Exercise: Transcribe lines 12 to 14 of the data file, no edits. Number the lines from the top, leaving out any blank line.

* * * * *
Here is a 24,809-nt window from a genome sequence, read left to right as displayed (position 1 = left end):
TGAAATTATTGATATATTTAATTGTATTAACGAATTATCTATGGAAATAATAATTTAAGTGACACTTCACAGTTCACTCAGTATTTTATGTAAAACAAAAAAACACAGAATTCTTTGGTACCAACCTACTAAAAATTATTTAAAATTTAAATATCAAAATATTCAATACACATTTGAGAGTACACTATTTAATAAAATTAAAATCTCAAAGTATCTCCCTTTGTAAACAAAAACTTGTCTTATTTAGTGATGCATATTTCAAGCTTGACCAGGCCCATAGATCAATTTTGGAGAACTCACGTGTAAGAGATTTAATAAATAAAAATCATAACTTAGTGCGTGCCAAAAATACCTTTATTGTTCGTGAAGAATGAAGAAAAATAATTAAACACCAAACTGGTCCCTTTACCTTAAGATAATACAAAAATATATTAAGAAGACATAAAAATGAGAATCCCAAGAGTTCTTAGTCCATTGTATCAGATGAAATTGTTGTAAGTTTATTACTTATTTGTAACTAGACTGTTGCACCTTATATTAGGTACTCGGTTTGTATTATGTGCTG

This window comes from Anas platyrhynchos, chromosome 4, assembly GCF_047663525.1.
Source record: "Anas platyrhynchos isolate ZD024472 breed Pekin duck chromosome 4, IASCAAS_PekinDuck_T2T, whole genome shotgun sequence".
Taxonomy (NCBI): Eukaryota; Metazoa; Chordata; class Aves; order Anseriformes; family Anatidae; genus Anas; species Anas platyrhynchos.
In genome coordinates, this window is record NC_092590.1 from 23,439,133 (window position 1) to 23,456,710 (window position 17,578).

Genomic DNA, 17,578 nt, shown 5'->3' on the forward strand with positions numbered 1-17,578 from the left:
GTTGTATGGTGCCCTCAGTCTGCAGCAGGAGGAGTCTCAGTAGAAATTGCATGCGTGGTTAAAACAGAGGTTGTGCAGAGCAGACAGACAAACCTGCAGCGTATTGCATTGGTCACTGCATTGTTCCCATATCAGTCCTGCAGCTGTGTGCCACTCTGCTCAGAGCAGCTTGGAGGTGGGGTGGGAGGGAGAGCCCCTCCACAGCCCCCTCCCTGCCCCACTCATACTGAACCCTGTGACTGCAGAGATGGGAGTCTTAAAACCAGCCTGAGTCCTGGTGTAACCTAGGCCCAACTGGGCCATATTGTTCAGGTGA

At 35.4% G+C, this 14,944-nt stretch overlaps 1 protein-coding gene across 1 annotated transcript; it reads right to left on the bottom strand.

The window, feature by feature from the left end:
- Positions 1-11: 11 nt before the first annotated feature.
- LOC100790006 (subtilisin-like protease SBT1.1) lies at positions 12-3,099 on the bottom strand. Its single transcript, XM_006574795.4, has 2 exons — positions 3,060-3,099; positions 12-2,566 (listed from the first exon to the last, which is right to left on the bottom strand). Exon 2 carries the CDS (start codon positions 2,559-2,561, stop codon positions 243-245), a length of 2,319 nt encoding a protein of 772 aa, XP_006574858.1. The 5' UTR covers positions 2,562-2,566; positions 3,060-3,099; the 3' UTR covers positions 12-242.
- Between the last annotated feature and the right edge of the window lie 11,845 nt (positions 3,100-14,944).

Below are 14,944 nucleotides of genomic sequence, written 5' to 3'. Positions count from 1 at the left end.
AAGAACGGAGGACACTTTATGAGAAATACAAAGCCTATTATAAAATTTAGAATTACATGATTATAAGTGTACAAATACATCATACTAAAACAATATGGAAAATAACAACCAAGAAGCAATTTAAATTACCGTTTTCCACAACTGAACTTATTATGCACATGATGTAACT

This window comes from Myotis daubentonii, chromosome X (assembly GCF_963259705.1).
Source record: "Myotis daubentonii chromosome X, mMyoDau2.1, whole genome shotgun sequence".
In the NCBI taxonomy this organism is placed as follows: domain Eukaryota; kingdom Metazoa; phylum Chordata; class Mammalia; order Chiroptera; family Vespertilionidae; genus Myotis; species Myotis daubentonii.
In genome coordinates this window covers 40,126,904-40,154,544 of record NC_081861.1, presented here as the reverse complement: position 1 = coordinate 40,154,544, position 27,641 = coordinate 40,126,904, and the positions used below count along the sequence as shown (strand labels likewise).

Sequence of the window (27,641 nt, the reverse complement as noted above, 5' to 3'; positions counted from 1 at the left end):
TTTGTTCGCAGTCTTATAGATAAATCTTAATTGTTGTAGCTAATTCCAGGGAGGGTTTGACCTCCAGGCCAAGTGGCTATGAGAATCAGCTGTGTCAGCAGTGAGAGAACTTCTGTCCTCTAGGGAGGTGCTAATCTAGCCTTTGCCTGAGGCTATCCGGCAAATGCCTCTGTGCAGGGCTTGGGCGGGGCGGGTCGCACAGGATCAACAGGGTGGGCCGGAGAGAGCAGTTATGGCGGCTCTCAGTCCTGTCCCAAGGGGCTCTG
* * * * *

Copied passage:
- LOC100790006 (subtilisin-like protease SBT1.1) lies at positions 12-3,099 on the bottom strand. Its single transcript, XM_006574795.4, has 2 exons — positions 3,060-3,099; positions 12-2,566 (listed from the first exon to the last, which is right to left on the bottom strand). Exon 2 carries the CDS (start codon positions 2,559-2,561, stop codon positions 243-245), a length of 2,319 nt encoding a protein of 772 aa, XP_006574858.1. The 5' UTR covers positions 2,562-2,566; positions 3,060-3,099; the 3' UTR covers positions 12-242.
- Between the last annotated feature and the right edge of the window lie 11,845 nt (positions 3,100-14,944).

Below are 14,944 nucleotides of genomic sequence, written 5' to 3'. Positions count from 1 at the left end.